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Reflection in Java has always been difficult, and properly dealing with generic type parameters and annotations nigh impossible. Mirror solves these issues by creating “Mirrors”, which are akin to Java’s core reflection objects with the added fact that type parameters and annotations are considered fully-fledged parts of the type system. Each Mirror is either “unspecialized”, analogous to a raw type in Java, or “specialized” so that each generic type parameter is seamlessly replaced with the argument passed.

// create a mirror of Deque<String>
ClassMirror stringDeque = Mirror.reflectClass(new TypeToken<Deque<String>>() {});

// get the `poll` method
MethodMirror poll = stringList.getMethod("poll");

// the type argument `String` has propagated down and specialized this method's return type
assert poll.getReturnType() == Mirror.reflect(String.class);

// the poll method is actually defined in the `Queue<String>` class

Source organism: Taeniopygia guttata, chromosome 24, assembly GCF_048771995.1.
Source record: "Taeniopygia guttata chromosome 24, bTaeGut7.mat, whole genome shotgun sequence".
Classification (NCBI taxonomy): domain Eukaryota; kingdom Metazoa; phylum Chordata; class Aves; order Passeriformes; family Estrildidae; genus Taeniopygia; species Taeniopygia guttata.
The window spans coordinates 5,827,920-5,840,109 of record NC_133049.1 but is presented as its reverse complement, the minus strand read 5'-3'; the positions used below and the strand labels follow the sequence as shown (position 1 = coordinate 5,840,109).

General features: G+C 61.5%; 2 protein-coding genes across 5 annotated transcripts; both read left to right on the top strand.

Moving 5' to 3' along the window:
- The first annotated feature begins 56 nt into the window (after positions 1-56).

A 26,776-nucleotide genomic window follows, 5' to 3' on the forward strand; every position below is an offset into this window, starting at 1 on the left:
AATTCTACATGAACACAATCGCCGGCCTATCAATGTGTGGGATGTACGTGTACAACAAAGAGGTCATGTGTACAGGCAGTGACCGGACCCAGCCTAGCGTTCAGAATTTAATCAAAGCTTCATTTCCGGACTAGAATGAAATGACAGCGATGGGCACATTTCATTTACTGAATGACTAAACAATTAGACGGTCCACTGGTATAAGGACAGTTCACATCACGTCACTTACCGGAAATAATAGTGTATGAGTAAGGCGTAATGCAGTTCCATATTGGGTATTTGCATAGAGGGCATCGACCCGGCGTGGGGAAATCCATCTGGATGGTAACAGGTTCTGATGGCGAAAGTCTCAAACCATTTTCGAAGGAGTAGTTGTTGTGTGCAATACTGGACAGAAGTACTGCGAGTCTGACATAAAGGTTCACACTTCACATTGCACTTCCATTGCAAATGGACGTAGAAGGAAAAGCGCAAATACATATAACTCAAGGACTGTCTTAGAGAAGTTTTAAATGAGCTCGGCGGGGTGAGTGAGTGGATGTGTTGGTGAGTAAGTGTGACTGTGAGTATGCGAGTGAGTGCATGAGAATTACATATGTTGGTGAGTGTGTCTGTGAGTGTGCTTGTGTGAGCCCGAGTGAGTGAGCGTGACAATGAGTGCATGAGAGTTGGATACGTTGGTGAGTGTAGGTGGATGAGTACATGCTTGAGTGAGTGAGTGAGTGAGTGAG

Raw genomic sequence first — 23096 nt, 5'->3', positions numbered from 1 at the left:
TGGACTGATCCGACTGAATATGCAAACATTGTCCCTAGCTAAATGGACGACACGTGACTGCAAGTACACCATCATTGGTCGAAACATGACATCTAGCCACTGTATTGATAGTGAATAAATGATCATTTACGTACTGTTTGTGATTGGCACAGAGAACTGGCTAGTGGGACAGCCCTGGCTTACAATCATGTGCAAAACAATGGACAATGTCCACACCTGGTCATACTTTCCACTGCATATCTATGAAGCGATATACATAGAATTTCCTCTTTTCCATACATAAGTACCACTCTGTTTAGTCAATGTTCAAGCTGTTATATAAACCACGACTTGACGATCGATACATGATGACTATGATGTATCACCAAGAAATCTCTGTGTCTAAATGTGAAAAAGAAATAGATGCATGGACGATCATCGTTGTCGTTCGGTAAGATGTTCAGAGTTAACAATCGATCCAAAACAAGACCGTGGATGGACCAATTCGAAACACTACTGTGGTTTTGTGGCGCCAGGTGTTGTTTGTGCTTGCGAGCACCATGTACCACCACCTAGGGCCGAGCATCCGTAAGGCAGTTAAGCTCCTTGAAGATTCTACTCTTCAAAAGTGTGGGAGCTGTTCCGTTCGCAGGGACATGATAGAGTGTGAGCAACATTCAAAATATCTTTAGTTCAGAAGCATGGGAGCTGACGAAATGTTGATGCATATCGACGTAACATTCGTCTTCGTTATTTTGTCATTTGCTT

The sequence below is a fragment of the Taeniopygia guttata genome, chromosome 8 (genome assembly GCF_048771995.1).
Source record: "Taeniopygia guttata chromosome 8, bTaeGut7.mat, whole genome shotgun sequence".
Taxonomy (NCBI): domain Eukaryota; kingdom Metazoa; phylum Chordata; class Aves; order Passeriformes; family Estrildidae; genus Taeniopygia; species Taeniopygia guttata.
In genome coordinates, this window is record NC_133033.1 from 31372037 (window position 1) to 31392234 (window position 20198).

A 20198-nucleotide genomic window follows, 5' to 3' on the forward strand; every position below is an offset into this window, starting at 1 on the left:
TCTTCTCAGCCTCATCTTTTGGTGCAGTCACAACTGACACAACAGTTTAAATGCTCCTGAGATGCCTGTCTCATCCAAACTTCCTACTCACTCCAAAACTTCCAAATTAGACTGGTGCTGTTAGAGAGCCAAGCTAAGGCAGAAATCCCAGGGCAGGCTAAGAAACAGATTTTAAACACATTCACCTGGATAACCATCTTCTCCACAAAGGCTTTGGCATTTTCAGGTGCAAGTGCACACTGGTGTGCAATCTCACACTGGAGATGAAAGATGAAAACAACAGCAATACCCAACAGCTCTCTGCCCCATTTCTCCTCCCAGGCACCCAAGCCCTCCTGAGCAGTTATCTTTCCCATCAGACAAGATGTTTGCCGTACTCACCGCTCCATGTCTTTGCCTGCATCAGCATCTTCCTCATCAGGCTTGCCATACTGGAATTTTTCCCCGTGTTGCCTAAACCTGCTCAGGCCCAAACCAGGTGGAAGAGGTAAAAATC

assert poll.getDeclaringClass() == Mirror.reflect(new TypeToken<Queue<String>>() {});

// after the initial overhead of creating the MethodHandle, this should run at near-native speed
String value = poll.call(someStringDeque);
ClassMirror integerLinkedList = Mirror.reflect(new TypeToken<LinkedList<Integer>>() {});
ClassMirror stringList = Mirror.reflect(new TypeToken<List<String>>() {});
ClassMirror numberList = Mirror.reflect(new TypeToken<List<Number>>() {});

// This assignment is valid:
// List<Number> foo = /* some LinkedList<Integer> variable */;
assert numberList.isAssignableFrom(integerLinkedList);

// This assignment is invalid:
// List<String> foo = /* some LinkedList<Integer> variable */;
assert !stringList.isAssignableFrom(integerLinkedList);